More Washington communities are turning to metropolitan park districts such as PenMet Parks to serve as caretakers of public lands as city, county and state budgets have tightened in the weak economy.
Burdened by big-ticket costs such as Sprinker Recreation Center in Spanaway, Pierce County is even mulling a metro park district for most of its unincorporated area. It would augment the county parks department, which now must compete for funds against priorities such as roads and sheriff’s deputies.
Voters around Washington formed seven metro park districts from 2002 to 2005, after state legislation allowed them to do so. Six more have been formed since 2009 for a total of 14.
Jessi Richardson, parks director for the City of Sammamish and former director of the Si View Metropolitan Park District, said she expects “to see more and more metropolitan park districts popping up as the economy continues to struggle and more facilities are closed.”
In November, the Pierce County Parks and Recreation Citizens Advisory Board recommended a district that would encompass unincorporated Pierce County outside of cities and existing parks districts.
The board said a park district “could ensure the survival of a county parks system, as general fund support continues to dwindle.”
It recommended a levy of 23 cents per $1,000 of assessed value – about $50 a year for the average homeowner.
The county parks department has eliminated programs, reduced hours and slashed maintenance due to a 11.3 percent drop in its operating budgets since 2008, budget figures show.
It has eliminated or reduced youth basketball programs, summer camps and senior trips; cut maintenance at 16 county park sites; and initiated some summer closures at Lake Tapps and Spanaway Lake parks. It also has raised the possibility of transferring its lease interest in Fort Steilacoom Park to the City of Lakewood.
County Council Chairman Roger Bush said the council has not had a chance to review the advisory report but anticipated discussing the findings in the spring.
Bush said public outreach will be critical. “We’re not in any rush on this.”
PenMet Parks has raised concerns about the proposed countywide district. PenMet commissioners prefer smaller districts like theirs to ensure local control.
“I think that metro districts that get too big become ineffective,” said Terry Lee, PenMet Parks’ executive director and a former county councilman, in a recent interview.
Pierce County isn’t alone in considering a metro park district.
The City of University Place considered asking voters to form one heading into 2010 due to big cuts to recreation programs, but the idea never gained traction, said Gary Cooper, director of public works and parks.
The city slashed funding for those programs from $321,000 in 2009 to $120,000 annually in 2010 and 2011. To keep recreation programs afloat, a community group raised $74,000 last year and has a goal of $80,000 this year, he said.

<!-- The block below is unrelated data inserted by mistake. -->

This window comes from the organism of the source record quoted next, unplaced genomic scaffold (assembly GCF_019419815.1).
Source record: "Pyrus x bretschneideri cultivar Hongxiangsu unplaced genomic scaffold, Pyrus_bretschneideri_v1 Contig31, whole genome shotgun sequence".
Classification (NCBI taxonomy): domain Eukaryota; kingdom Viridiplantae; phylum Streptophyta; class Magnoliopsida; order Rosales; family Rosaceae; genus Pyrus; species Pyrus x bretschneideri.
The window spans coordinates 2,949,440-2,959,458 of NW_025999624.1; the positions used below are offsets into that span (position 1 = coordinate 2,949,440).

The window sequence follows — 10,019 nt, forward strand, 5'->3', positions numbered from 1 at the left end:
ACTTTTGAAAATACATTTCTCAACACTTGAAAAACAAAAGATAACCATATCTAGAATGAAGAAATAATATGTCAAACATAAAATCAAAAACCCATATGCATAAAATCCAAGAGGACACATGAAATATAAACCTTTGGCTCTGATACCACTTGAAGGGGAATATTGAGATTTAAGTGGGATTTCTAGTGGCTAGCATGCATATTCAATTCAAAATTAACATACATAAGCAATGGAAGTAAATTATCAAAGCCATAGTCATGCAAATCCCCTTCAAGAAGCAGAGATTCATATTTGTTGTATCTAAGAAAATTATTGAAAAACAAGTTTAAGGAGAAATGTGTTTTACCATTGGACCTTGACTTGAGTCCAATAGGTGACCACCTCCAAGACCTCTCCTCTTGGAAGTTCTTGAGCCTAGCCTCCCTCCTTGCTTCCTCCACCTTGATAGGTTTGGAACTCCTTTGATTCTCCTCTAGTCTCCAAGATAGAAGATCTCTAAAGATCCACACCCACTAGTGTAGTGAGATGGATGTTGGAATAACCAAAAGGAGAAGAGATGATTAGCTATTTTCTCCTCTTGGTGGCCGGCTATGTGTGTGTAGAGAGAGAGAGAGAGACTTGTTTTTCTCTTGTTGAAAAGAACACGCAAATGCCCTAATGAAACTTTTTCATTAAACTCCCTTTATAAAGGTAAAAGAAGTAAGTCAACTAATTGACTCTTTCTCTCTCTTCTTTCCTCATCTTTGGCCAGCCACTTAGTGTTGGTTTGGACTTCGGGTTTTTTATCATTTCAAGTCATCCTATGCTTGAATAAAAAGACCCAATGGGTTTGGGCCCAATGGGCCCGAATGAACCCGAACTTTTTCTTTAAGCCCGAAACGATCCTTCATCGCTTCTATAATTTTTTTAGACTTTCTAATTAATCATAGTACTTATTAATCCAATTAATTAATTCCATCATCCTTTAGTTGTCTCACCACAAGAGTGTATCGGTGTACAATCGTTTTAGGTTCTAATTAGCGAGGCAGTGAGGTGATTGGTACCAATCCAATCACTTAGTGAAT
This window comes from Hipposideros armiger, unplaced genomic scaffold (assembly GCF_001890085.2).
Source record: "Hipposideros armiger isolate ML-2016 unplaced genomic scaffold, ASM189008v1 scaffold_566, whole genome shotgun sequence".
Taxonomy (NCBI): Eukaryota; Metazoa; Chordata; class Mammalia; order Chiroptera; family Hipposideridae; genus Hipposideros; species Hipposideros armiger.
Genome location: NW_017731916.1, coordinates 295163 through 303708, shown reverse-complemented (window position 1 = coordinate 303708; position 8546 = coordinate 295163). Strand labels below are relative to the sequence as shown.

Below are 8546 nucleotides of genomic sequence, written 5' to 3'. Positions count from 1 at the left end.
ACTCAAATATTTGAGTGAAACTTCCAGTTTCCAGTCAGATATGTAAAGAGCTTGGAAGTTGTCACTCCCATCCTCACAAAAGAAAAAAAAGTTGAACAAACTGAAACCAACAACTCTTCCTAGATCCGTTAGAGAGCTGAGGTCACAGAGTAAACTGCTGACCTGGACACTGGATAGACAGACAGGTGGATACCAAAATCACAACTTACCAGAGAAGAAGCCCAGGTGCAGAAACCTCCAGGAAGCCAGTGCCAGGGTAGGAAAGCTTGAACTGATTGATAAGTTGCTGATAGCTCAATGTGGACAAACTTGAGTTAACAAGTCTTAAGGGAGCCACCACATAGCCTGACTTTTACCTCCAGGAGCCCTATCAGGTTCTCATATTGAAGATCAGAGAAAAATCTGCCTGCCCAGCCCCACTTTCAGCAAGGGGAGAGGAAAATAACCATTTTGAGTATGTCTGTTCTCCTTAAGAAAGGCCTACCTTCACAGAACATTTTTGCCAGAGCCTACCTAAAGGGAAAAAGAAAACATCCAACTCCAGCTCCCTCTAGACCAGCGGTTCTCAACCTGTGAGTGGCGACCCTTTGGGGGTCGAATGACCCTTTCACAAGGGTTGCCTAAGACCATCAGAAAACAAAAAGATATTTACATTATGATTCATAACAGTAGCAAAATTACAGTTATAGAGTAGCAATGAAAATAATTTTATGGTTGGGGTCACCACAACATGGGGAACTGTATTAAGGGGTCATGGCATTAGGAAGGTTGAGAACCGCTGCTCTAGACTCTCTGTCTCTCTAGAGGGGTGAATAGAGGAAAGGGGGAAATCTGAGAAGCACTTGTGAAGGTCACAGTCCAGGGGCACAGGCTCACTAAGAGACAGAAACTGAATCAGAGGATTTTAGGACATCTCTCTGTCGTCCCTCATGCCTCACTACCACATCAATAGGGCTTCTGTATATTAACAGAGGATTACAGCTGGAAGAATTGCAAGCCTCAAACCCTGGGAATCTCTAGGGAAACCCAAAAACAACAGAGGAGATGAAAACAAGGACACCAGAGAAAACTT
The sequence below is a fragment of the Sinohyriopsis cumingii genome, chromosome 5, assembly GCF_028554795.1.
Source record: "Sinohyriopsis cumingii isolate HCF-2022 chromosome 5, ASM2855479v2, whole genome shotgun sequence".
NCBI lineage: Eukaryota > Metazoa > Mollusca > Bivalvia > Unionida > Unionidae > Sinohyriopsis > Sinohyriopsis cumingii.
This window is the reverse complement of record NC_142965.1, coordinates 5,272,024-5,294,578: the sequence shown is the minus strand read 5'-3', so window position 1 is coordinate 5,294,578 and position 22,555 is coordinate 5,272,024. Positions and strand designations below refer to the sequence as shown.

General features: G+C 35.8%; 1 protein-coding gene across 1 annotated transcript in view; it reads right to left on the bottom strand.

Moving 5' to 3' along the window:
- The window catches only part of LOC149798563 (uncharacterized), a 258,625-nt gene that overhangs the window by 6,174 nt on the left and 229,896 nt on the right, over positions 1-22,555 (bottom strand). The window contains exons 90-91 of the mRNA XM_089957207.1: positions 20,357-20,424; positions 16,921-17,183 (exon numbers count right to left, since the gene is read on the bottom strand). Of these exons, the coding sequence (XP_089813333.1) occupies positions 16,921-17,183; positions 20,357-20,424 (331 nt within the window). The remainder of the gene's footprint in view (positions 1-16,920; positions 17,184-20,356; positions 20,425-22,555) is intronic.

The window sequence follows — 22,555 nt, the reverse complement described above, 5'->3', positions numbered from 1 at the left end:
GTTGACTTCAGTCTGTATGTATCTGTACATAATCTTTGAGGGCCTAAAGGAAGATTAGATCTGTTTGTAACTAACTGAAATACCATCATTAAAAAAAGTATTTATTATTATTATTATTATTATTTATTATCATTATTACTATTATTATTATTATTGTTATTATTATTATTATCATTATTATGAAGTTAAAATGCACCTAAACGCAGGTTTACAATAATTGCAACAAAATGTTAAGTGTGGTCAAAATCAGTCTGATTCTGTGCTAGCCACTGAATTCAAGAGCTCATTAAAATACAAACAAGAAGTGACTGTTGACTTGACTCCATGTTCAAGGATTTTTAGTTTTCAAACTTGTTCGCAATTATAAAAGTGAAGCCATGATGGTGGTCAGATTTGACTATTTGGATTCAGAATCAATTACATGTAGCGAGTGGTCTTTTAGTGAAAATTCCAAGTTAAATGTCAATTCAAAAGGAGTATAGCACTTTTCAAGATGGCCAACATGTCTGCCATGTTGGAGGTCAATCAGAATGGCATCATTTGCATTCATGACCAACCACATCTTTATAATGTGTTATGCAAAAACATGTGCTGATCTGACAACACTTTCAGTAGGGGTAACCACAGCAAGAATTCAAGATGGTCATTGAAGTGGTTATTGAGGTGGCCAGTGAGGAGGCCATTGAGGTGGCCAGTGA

“It’s going to have to come back,” Cooper said of the park district discussion. “We can’t run a long-term program based on donations.”
Officials in existing metro park districts say theirs is a popular model after years of tax-cutting voter intiatives, the collapse of the housing market and lingering effects of the Great Recession.
“When parks is in the same bucket of money as law enforcement and streets, parks always drop to the bottom,” said Curtis Hancock, a PenMet Parks commissioner. He also is a project manager for Metro Parks Tacoma, the state’s first metropolitan park district that voters formed in 1907.
Metro park districts offer advantages over standard park and recreation districts because the levy is permanent and they can assess a higher rate.
PenMet succeeded the Peninsula Park and Recreation District, which struggled financially after its formation in 1984. Over the next two decades, it asked voters 16 times to approve bonds and levies and was successful securing the 60 percent approval threshold just once.
Voters approved a bond in 2003 to develop Sehmel Homestead Park but rejected a companion levy to pay for its maintenance, so the bonds were never sold.
PenMet took over the project and opened the showcase park in May 2010.
William Sehmel, a former Peninsula commissioner who now serves in the same capacity on the PenMet board, said the old parks district “was a place to hear a lot of good ideas and stuff, but you couldn’t get much done with no money.”
“We had difficulty some years just getting insurance,” he said.
“I think the stable revenue source is critical for everyone,” said Scott Gallacher, executive director of the Key Peninsula Metropolitan Park District. It formed at the same time as PenMet, on the west side of the Purdy bridge, but didn’t begin levying taxes until 2008.
The tax revenue is essential in ways big and small.
“You can have the nice, pretty projects,” Gallacher said. “In five years, you still have to pick up the garbage and clean the bathrooms.”
Christian Hill: 253-274-7390